Defector discloses Iraq oil smuggling

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The Independent Online
AN AIDE to Saddam Hussein, the Iraqi President, has defected and revealed Iraq's oil smuggling arrangements with Iran to British and United States intelligence officials.

Sami Salih, The Sunday Telegraph reported, defected to Britain with his wife earlier this year after "masterminding" Saddam's sanctions-busting oil-smuggling network.

Mr Salih, 38, had been accused of spying and was arrested and tortured by Saddam's guards before escaping, the newspaper said. He is now reportedly in hiding in Belgium.

The paper said Mr Salih had given the intelligence services details of the layout of the presidential palace on the banks of the Tigris and Euphrates.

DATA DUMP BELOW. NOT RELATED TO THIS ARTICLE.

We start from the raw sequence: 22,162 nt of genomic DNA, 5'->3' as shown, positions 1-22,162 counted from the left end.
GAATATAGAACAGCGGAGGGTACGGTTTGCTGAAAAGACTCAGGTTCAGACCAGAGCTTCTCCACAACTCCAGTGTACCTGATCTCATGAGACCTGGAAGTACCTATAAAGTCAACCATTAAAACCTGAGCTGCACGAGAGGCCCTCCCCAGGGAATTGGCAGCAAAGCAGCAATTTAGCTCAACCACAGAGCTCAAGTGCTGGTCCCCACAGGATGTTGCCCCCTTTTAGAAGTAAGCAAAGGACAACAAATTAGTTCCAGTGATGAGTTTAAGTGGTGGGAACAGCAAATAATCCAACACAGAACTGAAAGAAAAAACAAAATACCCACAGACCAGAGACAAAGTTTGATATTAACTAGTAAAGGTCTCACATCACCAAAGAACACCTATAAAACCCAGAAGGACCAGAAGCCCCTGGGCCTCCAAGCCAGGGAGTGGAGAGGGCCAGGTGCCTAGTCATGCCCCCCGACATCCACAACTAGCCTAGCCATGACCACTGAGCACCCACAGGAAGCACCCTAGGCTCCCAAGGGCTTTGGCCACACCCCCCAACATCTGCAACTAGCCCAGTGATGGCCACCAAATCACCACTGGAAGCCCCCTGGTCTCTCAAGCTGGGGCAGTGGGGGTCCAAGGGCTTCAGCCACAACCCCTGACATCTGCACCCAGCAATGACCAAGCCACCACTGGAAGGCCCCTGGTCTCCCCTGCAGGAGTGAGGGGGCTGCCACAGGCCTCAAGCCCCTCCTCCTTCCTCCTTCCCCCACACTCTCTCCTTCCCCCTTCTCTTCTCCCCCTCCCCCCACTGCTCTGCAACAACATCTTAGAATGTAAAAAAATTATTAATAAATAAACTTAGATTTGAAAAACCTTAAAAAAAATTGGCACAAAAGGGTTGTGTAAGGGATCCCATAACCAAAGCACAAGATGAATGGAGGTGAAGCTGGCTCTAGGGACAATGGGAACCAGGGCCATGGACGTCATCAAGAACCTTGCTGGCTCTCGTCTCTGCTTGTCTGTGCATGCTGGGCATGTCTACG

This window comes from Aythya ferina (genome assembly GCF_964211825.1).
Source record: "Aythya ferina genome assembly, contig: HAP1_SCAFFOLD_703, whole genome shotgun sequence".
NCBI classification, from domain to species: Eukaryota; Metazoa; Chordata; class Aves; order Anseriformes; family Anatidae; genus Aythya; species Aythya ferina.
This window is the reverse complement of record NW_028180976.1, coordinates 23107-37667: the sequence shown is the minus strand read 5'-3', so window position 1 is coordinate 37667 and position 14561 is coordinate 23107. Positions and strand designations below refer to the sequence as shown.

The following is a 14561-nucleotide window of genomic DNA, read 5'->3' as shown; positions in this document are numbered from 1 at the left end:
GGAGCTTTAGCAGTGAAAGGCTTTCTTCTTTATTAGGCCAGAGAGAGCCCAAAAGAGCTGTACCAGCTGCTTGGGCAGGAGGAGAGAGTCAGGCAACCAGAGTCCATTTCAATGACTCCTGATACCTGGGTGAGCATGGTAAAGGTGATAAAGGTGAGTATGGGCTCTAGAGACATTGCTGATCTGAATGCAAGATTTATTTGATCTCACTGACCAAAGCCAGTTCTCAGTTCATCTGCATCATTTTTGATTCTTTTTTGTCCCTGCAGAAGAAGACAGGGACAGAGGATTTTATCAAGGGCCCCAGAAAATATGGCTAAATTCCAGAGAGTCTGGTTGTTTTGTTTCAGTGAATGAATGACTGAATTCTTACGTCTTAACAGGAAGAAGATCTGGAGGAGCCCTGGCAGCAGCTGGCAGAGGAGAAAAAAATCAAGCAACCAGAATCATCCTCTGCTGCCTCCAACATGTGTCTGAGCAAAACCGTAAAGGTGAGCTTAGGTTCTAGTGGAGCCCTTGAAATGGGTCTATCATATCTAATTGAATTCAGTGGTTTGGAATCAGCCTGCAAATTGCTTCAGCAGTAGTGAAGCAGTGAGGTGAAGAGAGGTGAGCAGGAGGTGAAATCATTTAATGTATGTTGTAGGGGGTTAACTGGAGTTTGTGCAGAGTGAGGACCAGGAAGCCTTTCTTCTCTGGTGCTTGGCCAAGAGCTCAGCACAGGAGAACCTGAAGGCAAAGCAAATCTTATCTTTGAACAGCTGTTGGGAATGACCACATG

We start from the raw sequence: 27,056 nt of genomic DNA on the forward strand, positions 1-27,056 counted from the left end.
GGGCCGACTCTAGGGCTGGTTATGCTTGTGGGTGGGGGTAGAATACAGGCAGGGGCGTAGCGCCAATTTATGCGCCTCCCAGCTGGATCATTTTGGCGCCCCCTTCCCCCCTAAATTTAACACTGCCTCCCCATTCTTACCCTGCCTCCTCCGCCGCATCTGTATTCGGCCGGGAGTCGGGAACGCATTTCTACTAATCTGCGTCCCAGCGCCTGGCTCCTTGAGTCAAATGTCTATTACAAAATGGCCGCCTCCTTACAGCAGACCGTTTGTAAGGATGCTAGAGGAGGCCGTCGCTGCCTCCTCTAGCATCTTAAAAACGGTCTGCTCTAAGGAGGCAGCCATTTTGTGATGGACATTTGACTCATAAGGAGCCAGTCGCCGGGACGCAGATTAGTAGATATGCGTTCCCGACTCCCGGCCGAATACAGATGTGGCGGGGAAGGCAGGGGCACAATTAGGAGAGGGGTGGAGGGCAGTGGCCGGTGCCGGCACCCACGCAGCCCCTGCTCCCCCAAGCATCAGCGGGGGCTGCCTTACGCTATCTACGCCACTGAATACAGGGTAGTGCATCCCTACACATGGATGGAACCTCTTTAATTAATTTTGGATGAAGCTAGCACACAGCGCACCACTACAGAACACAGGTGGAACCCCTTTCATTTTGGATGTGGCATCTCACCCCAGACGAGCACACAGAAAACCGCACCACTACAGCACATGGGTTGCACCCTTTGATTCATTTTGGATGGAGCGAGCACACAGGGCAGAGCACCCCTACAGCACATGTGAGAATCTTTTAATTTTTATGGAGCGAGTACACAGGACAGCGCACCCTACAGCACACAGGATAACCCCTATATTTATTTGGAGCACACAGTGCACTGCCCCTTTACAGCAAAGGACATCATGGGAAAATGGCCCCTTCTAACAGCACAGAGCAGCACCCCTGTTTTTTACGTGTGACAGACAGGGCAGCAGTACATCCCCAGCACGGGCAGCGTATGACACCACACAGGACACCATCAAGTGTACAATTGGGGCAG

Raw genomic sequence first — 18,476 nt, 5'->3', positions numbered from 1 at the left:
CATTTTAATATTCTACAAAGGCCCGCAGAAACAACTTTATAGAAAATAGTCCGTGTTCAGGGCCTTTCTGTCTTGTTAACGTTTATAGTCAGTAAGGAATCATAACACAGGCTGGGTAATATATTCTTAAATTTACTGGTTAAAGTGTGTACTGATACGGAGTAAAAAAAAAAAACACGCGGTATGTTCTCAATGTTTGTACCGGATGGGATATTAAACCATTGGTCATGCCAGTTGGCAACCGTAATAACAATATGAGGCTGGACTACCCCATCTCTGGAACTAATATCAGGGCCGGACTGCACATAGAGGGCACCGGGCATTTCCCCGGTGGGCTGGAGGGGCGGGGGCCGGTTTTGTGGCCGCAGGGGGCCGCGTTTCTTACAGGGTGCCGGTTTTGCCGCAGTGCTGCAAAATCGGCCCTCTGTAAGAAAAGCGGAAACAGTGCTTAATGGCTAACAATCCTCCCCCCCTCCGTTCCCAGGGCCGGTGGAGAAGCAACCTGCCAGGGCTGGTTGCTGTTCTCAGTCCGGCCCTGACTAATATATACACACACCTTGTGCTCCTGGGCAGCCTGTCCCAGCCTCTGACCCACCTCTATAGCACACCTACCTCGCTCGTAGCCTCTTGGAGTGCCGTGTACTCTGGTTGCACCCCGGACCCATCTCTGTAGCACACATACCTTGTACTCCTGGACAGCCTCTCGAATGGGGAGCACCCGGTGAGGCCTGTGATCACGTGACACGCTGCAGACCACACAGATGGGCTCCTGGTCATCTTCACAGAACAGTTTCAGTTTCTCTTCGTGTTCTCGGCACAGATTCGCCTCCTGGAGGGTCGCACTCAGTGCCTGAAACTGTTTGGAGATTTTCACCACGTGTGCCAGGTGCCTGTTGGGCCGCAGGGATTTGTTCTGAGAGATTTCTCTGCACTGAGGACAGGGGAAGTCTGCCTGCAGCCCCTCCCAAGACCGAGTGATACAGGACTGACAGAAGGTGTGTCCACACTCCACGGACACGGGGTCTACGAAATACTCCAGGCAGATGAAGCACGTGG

He said that despite the hostility that led to war between Iran and Iraq from 1980 to 1988, Tehran agreed to help Iraq to avoid United Nations sanctions imposed after the Gulf war. He said the Iranians took a cut of the black-market oil profits while both countries used the proceeds to buy weapons.

Both sides worked through front companies and by 1996, when Mr Salih was arrested, the trade was earning about $1m a day for each country.

The Iraqi profits were deposited in Amman, Jordan, and were used to finance Saddam's regime and to buy arms and military supplies. After Mr Salih's arrest, the companies were run by Saddam's sons Uday and Qusay, then shut down.

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